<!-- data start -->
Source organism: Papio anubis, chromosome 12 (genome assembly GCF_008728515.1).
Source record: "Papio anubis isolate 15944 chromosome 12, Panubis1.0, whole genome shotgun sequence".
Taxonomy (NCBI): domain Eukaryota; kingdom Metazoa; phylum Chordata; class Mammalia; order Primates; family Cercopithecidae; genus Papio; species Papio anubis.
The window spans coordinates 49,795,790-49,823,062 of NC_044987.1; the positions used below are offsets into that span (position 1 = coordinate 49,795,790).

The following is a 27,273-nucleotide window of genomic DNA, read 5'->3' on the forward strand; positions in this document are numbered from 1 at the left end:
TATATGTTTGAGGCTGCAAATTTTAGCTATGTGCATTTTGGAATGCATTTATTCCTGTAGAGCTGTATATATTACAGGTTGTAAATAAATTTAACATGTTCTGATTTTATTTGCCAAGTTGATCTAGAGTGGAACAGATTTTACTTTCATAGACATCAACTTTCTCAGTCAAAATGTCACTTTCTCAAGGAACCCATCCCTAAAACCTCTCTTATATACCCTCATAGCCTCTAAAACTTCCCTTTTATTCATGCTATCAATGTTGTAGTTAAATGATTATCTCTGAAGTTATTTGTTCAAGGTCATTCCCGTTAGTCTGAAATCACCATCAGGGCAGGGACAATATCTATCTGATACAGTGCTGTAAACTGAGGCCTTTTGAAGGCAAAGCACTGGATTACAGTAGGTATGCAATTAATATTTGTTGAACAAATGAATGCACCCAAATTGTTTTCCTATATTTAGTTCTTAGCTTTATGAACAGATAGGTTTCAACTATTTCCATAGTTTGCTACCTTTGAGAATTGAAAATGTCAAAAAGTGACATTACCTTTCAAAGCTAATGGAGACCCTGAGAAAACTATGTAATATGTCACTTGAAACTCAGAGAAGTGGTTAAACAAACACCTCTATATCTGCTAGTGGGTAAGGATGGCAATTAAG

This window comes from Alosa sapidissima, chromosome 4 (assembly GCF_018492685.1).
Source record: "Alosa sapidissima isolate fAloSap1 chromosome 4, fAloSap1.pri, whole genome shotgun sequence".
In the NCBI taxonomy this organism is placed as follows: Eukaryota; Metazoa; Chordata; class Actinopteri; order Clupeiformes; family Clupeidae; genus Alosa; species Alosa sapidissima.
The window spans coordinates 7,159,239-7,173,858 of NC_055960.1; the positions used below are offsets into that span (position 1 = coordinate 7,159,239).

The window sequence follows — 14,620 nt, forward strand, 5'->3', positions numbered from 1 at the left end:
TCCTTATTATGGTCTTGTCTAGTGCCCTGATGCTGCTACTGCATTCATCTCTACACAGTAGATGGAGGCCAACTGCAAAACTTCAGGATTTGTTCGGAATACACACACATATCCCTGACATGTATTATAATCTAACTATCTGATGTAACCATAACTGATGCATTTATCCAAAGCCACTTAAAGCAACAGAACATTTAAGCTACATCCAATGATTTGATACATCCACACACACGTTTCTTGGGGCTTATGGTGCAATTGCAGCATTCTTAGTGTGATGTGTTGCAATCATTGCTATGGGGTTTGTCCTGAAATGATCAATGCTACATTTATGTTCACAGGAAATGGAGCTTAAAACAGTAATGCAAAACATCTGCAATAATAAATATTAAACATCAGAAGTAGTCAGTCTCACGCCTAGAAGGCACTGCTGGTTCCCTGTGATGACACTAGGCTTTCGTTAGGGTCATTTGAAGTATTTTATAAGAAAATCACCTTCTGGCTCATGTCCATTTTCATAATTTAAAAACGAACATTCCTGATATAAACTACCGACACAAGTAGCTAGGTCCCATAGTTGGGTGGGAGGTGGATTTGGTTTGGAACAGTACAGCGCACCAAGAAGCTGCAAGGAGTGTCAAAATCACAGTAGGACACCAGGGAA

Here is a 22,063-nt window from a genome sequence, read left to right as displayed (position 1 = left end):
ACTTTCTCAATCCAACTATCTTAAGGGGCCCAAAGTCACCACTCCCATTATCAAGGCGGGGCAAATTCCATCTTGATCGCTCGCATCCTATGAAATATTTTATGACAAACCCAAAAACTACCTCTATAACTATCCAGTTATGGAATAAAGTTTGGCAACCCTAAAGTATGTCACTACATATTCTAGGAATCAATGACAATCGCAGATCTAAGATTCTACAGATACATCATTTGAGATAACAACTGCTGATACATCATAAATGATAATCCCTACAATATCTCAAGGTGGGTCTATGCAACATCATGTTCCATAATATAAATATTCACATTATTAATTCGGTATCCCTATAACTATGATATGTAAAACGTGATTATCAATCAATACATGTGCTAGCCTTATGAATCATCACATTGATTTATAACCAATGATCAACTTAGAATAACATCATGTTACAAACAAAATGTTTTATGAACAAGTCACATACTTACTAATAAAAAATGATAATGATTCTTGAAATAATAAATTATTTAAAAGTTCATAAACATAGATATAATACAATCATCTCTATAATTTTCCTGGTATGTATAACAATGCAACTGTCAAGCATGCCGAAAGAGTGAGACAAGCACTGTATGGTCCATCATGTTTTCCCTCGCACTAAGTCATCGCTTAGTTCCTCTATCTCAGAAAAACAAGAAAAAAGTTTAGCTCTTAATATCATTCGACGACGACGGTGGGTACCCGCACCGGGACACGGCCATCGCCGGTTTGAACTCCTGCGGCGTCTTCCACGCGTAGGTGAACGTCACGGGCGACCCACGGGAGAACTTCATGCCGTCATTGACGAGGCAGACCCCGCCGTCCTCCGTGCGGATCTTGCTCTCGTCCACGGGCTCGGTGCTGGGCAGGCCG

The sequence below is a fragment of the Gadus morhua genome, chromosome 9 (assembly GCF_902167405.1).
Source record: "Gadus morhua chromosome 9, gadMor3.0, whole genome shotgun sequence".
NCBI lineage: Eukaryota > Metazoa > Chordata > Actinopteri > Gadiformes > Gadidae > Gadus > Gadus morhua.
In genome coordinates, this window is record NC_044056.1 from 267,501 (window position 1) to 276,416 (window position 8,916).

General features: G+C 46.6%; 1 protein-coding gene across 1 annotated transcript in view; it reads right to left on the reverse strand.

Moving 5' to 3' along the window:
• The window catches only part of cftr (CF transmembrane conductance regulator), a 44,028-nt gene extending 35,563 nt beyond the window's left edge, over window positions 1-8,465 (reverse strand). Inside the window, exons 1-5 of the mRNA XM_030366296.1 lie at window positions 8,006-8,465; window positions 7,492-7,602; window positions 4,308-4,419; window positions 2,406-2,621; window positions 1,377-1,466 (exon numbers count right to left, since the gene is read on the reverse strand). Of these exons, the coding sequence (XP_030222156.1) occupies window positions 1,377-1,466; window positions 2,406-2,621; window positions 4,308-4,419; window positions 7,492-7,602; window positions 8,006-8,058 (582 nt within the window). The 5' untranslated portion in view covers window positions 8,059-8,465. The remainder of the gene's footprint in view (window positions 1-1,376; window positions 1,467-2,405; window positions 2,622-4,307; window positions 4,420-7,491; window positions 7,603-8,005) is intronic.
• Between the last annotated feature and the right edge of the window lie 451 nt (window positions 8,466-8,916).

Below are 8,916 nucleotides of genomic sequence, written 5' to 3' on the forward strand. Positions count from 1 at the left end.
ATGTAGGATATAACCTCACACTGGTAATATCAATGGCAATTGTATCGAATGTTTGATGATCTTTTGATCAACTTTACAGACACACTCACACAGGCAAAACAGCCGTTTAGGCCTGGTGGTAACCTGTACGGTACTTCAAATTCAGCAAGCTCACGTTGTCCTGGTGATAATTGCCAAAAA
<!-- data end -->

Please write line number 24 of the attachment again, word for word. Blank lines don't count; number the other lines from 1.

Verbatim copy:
ATGTAGGATATAACCTCACACTGGTAATATCAATGGCAATTGTATCGAATGTTTGATGATCTTTTGATCAACTTTACAGACACACTCACACAGGCAAAACAGCCGTTTAGGCCTGGTGGTAACCTGTACGGTACTTCAAATTCAGCAAGCTCACGTTGTCCTGGTGATAATTGCCAAAAA